An incision on my lower right back, marked by a neat row of straight black stitches, is healing day by day. The doctor’s orders are to take it easy (three words not typically in vocabulary), which means no exercise. So I’m sitting in front of our gas fireplace on a Saturday morning instead of riding the stationary bike, doing my daily stretching, and then making my weekly trip to the Farmer’s Market.
While a part of me can’t help but feel a bit sorry for myself, mostly I’m deeply grateful. This is a story that may be about paying attention, or intuition, or a healthy dose of good plain luck. When walking with a good friend about six weeks ago, she happened to mention a visit to a dermatologist for a full skin scan. As those words came out of her mouth, a voice within me said very distinctly and clearly, “You need to do that.”
As luck would have it, I saw my doctor less than a week later for my annual physical exam. Pointing out a dark spot near my naval (small and very symmetrical, which are good signs, as I understand it), I asked for a referral to a dermatologist. Within a couple of weeks, I went in for the appointment. No, no concern at all about the dark spot, but the resident who was performing the initial examination asked, “Did you know you have a mole on your back?” No, I did not. She went on to say that its appearance concerned her. The doctor agreed and by the time I walked out the door, it had been removed and was on the way to pathology. The spot left behind would feel, I was warned, a bit like a rug bur–a bit annoying but no big deal.
About a week later, the resident called in a surprisingly cheery tone of voice to deliver the news. No sign of melanoma (hear my huge sigh of relief) but the pathologists had found highly unusual cells. So four days ago, I returned for a procedure to remove a larger section of the skin with a much wider margin. As is often the case, the anticipation was much worse than the procedure itself. After a series of small pricks, I felt nothing while the doctor performed the minor surgery other than a pain-free sense of tugging as she sewed in the stitches.
In a few weeks my life will be back to normal and the scar from the incision, while it may never go away entirely, will fade over time. So here I sit imagining what might have happened if this series of events hadn’t led me to this point, a potential health threat now removed. What was it, I ask myself, that pushed over the first domino? What was the voice within that I heard? Intuition? Did I know at some level that this part of my body needed attention? Or was it pure serendipity? Sheer luck?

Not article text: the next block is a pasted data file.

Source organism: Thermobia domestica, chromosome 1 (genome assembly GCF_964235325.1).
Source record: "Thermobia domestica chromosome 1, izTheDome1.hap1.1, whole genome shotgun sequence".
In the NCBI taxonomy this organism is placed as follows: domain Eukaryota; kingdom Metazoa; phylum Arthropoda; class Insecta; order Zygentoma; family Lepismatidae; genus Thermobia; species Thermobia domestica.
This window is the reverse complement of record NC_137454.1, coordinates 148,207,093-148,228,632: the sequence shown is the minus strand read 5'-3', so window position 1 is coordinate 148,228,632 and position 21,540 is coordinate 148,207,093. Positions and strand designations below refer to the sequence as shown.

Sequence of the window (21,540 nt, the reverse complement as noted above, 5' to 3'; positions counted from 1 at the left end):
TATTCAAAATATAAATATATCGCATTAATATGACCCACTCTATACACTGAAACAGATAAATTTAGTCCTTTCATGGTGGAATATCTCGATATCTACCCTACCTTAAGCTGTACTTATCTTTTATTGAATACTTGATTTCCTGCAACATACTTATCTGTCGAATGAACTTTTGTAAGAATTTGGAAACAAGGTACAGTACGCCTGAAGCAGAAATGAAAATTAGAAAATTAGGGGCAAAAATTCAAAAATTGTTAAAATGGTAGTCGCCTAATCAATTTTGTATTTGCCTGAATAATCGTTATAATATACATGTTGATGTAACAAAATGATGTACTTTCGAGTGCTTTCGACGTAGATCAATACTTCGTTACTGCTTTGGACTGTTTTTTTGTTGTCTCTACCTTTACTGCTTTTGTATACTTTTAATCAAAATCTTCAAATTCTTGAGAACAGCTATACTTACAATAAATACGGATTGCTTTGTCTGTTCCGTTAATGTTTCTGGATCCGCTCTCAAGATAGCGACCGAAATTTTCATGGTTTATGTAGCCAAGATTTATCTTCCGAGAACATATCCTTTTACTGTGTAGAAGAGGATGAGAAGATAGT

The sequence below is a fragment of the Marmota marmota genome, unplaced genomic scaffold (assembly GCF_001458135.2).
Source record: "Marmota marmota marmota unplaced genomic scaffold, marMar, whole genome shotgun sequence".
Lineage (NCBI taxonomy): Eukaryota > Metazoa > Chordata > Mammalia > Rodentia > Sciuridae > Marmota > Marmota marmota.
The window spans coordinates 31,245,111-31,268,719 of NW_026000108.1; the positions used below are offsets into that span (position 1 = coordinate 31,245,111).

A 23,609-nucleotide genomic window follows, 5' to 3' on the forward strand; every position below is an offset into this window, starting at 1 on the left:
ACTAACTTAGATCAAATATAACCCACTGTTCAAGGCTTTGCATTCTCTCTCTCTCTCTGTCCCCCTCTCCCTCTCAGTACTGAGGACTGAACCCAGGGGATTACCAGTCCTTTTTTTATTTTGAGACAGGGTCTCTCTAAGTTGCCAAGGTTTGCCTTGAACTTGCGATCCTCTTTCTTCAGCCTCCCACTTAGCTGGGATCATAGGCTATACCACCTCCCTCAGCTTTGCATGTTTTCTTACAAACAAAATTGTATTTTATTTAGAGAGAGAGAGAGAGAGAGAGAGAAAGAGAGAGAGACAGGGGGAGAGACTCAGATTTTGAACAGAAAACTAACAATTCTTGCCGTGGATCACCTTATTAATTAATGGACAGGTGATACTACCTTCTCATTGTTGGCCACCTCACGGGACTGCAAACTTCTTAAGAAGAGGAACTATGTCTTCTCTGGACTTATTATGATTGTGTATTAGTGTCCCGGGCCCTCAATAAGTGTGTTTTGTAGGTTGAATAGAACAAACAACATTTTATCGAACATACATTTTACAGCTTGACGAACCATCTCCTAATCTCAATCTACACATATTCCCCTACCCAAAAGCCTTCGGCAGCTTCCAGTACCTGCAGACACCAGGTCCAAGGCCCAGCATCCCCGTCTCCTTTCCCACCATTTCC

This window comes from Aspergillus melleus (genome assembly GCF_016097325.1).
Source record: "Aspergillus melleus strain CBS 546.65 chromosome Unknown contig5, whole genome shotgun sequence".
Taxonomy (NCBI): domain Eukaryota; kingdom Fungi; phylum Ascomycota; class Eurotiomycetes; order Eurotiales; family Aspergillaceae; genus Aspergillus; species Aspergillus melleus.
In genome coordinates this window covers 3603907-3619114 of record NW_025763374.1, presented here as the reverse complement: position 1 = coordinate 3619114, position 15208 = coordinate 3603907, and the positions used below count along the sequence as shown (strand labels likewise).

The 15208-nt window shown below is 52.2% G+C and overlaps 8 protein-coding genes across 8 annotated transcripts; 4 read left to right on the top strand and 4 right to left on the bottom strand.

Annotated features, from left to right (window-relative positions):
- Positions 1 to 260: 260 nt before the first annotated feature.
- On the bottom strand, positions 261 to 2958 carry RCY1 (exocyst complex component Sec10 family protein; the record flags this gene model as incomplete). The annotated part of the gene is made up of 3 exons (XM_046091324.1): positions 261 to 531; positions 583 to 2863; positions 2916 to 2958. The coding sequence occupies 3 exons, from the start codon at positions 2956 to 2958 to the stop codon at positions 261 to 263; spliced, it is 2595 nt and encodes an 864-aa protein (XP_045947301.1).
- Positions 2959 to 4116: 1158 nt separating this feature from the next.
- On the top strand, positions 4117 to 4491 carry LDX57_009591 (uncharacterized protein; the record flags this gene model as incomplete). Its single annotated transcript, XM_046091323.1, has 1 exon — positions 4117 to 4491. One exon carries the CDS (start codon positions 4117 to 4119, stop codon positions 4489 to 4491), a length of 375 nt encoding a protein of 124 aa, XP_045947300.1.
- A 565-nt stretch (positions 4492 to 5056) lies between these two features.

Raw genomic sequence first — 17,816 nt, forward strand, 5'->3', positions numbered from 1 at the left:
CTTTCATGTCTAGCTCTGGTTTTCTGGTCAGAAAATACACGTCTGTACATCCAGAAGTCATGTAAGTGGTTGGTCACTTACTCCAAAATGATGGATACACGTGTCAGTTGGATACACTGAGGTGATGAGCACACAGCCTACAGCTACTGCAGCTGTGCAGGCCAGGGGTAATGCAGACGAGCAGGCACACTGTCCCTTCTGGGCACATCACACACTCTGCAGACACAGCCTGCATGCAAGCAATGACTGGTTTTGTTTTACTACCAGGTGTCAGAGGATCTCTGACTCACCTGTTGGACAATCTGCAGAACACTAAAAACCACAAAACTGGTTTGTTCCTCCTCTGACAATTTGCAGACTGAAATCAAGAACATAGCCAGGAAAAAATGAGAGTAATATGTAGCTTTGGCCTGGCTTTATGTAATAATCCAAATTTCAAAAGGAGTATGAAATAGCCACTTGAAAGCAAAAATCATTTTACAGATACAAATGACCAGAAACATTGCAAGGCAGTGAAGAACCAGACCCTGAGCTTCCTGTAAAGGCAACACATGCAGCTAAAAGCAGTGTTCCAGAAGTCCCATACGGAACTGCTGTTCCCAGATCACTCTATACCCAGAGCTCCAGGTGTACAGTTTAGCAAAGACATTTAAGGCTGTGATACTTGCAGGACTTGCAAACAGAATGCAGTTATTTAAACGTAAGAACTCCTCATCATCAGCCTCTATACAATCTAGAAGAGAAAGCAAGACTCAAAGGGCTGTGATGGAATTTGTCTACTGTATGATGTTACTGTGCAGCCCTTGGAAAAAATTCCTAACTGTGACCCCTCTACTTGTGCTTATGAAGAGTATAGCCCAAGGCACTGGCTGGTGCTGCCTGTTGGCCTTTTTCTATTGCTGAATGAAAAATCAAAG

Recently I’ve finished reading The Invisible Gorilla and Other Ways Our Intuitions Deceive Us by psychologists Christopher Chabris and Daniel Simons. In the book, the authors cover in highly engaging way what they describe as the illusions of daily life. These include the illusion of attention (we notice far less than we think we do and less accurately), the illusion of memory (we would be wise to trust our memories and the memories of other people far less than we do), the illusion of confidence (a show of confidence is often much more about personality than about knowledge or ability) and the illusion of causation (we erroneously tend to ascribe cause to things that happen before or at the same time as something else). I highly recommend this fascinating, eye-opening book.
I’ve always seen myself as a highly intuitive person, although I’ve made the mistake at times of not paying close enough attention. So I can’t help but think that in this situation my intuition served me well with that inner warning. But maybe my biggest lesson learned, which I’m passing on here, is how important it is for us to pay attention to our skin as part of taking care of ourselves.
If I were to place my bet on the best strategy, it would not be to wait for some inner voice. Rather, I suggest getting to know your skin and to ask your doctor to look over your skin carefully (my doctor of twenty plus years, in whom I place the greatest trust, wasn’t doing this, at least not in a deliberate, thorough way). In the end, I do believe luck played a part in my sitting here, feeling grateful to be healing from an incision on my back.
So good luck, my friend, and I hope that if you don’t do it already that you’ll get to know that wondrous and largest of the human organs—your skin. Our health and possibly our lives could depend on it.